Remote learning is having a detrimental effect on school children, new research shows
After nearly a year of remote learning, 20 percent of schoolchildren are showing symptoms of depression, and 65 percent consider remote lessons to have been at a lower level than in-person learning. Some also fear returning to school reality, according to researchers from Poland and Ukraine.
In September, 4.6 million Polish schoolchildren started a new school year. In the previous year, most of them learned remotely, away from peers and teachers. The effects of learning at home are the subject of many research projects with researchers wanting to find out, for example, whether the problems and difficulties of young people could have deepened during the lockdown.
A team from Poland and Ukraine led by Dr. Piotr Długosz from the Pedagogical University of Krakow checked how remote learning affected the psychological condition of schoolchildren from both countries, and what could make their return to school after many months of remote education difficult. The research was carried out using a computer-assisted personal interviews (CAPI) in the houses of randomly selected respondents. 1,000 Polish schoolchildren from older classes of primary schools and high schools were examined, as well as 1,022 schoolchildren living in Ukraine. Schoolchildren came from various social classes.
Dr. Długosz said: “Preliminary results indicate that the pandemic and transition to remote education can lead to a deterioration in the mental and physical health of adolescents. They also show that after nearly 1.5 years break from traditional school, students realized the shortcomings and are falling behind due to online lessons. In view of another lockdown, this is very worrying, because on the one hand students are aware of having fallen behind, and at the same afraid of the requirements of teachers and school, and on the other hand they are terrified that remote learning may soon come back and their school and life chances can be destroyed.”
He added that of those taking part in the study, for 33 percent of them it was a positive experience, for less than half (46%) - a negative one, and every fifth student could not evaluate it. But 65 percent believe that remote lessons are taught at a lower level than in-person lessons.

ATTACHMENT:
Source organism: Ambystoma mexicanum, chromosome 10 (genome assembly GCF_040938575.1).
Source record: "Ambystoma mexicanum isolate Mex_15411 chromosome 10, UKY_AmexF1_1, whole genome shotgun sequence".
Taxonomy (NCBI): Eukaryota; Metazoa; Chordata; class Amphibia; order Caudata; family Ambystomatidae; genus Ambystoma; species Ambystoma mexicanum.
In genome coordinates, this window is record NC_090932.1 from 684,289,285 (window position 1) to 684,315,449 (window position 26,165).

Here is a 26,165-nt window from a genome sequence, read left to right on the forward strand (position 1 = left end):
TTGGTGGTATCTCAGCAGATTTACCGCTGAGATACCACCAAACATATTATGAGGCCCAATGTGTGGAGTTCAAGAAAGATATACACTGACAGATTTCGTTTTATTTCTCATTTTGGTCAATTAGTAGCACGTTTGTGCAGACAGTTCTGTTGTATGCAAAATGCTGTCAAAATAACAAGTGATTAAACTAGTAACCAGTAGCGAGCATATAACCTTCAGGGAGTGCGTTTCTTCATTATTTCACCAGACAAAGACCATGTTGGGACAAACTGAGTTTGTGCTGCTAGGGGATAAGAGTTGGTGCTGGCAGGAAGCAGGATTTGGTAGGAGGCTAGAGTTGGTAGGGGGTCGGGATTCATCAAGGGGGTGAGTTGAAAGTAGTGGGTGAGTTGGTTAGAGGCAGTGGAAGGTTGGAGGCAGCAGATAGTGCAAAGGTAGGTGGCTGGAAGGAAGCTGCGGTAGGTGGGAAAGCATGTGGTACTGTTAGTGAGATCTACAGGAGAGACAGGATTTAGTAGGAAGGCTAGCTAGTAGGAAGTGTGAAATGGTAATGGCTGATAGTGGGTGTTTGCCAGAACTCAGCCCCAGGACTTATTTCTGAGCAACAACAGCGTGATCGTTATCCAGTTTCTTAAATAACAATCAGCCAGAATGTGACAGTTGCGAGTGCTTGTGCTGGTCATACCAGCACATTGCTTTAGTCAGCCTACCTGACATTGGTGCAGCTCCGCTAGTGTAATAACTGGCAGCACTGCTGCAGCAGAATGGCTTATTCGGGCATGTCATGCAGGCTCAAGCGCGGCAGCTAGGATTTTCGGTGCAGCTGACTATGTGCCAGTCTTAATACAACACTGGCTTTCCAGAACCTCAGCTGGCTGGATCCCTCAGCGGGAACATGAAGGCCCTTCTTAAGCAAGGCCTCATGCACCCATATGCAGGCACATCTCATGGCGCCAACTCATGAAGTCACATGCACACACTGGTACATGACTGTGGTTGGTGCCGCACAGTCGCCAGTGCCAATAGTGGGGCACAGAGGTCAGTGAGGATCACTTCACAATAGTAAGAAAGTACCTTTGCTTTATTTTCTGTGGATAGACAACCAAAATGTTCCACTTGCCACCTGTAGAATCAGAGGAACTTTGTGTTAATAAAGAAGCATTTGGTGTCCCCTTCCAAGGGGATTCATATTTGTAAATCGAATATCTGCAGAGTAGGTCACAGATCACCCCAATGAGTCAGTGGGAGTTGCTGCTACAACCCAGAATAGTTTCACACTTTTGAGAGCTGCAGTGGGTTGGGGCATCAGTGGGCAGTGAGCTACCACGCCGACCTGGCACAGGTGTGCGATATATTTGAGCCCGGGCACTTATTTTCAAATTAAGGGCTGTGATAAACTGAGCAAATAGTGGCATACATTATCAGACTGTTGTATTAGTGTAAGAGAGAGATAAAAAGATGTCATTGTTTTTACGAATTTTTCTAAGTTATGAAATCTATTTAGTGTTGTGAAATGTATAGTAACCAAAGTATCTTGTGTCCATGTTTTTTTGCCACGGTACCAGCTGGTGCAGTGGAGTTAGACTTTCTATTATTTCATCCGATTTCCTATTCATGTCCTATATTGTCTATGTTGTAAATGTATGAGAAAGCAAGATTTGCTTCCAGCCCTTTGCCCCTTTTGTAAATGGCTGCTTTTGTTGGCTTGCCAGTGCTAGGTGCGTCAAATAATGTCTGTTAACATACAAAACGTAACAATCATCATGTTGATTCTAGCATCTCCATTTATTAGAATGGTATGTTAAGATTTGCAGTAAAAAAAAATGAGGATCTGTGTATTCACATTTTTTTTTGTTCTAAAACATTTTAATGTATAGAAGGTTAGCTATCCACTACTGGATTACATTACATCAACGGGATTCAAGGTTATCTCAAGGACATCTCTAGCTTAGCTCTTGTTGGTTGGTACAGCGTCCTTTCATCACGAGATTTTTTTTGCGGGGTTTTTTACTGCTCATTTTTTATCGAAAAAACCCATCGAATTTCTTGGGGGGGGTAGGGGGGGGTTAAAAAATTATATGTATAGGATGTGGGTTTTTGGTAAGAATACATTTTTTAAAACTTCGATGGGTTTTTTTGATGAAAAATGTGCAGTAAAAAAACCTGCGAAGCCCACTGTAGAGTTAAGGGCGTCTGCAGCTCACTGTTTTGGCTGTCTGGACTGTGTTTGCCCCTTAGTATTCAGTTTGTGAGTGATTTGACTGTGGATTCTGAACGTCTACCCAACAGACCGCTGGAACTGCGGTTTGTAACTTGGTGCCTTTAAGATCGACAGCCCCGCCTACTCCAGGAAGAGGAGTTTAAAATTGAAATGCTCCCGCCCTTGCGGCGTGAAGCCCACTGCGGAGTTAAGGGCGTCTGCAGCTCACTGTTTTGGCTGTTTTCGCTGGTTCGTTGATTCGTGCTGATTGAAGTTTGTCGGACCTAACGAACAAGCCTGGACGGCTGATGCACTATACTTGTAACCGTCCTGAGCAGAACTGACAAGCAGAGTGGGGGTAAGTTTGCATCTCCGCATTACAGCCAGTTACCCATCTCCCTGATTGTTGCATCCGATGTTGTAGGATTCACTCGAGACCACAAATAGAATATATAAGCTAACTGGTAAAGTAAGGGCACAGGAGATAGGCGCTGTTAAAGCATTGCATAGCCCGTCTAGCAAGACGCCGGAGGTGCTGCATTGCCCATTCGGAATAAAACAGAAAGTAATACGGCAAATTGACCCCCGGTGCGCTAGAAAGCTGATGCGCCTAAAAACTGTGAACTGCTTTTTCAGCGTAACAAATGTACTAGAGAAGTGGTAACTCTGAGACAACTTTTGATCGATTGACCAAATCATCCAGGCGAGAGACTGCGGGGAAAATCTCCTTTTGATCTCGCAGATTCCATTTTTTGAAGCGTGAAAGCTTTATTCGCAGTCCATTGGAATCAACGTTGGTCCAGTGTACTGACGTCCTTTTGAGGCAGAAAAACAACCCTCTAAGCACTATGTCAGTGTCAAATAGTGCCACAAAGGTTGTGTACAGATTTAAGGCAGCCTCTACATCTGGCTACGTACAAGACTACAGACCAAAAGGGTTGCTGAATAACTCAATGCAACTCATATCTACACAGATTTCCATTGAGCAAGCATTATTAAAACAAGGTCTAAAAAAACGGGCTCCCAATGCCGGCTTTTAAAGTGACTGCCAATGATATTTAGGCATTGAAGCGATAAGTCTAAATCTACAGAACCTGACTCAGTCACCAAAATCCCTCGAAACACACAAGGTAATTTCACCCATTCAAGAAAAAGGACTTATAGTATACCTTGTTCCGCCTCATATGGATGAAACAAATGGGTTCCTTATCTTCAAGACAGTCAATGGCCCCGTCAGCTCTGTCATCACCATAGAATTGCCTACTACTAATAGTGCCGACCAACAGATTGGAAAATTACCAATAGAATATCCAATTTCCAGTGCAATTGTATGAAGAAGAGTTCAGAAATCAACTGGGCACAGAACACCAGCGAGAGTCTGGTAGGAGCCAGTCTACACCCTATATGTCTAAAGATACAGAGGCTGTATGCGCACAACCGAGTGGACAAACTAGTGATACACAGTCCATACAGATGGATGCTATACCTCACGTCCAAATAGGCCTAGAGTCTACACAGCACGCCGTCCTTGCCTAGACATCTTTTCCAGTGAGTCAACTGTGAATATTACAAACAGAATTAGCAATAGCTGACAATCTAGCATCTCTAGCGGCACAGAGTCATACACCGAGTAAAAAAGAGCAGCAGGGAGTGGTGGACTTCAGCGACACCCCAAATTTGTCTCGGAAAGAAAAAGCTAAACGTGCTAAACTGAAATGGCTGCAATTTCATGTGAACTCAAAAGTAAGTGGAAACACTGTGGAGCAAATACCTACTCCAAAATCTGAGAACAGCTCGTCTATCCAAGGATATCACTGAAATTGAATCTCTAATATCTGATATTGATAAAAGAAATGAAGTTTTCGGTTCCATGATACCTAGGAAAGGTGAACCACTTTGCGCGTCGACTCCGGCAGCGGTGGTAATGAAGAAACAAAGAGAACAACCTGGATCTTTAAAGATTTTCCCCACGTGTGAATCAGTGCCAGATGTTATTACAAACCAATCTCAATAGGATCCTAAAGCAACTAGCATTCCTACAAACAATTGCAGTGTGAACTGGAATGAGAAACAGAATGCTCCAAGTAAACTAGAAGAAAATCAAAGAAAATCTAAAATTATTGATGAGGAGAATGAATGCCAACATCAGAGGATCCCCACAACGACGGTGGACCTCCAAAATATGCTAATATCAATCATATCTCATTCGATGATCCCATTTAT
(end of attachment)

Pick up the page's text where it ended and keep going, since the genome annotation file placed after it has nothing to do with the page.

The survey also shows that only one-in-three students did not have any difficulty understanding the content taught by teachers during online lessons. As many as 37 percent students stated that tutoring would allow them to better understand the material from the lessons.
Remote learning also promotes negative habits. These include cheating during tests and using the help of other household members. As many as 67 percent of students admitted to doing that.
Another 40 percent of schoolchildren are afraid of the requirements that teachers will have of them. Every third student is also concerned about the nuisance related to getting up early and commuting to school. The same number claim that their motivation to learn has decreased, and for 29 percent changing the existing rhythm of life and adapting to school requirements is a problem. Every fourth student is aware of the low level of knowledge obtained during online education.
Doctors and psychologists warned that spending a lot of time for many months in front of screens of digital devices can cause health problems. Did that happen? Seven percent of schoolchildren declared a deterioration of health; one-in-five mentioned worsened mental well-being. Sight deteriorated in 16 percent of students, 18 percent became overweight, 30 percent noticed a deterioration of physical fitness, and 26 percent reported a deterioration of general functioning.
The results also showed that 20 percent of schoolchildren showed symptoms of depression. An SWLS (Satisfaction with Life Scale) study shows that 15 percent of students have no satisfaction with life. Every fifth student declared that they would like to use the help of a pedagogue or a psychologist at school.
With the pandemic persisting, 63 percent of schoolchildren are convinced that they can learn more when learning at school, with 60 percent saying they would like to stay at school, 14 percent would prefer to learn at home, 21 percent would choose a hybrid learning system and 2 percent would prefer to stop learning.
Dr. Długosz said: “According to almost two-thirds of those surveyed, remote learning would be the worst thing that could happen. Another year lost, no contacts with peers, no knowledge and being locked up in the house again.” (PAP)
Agnieszka Niewińska - Lewicka
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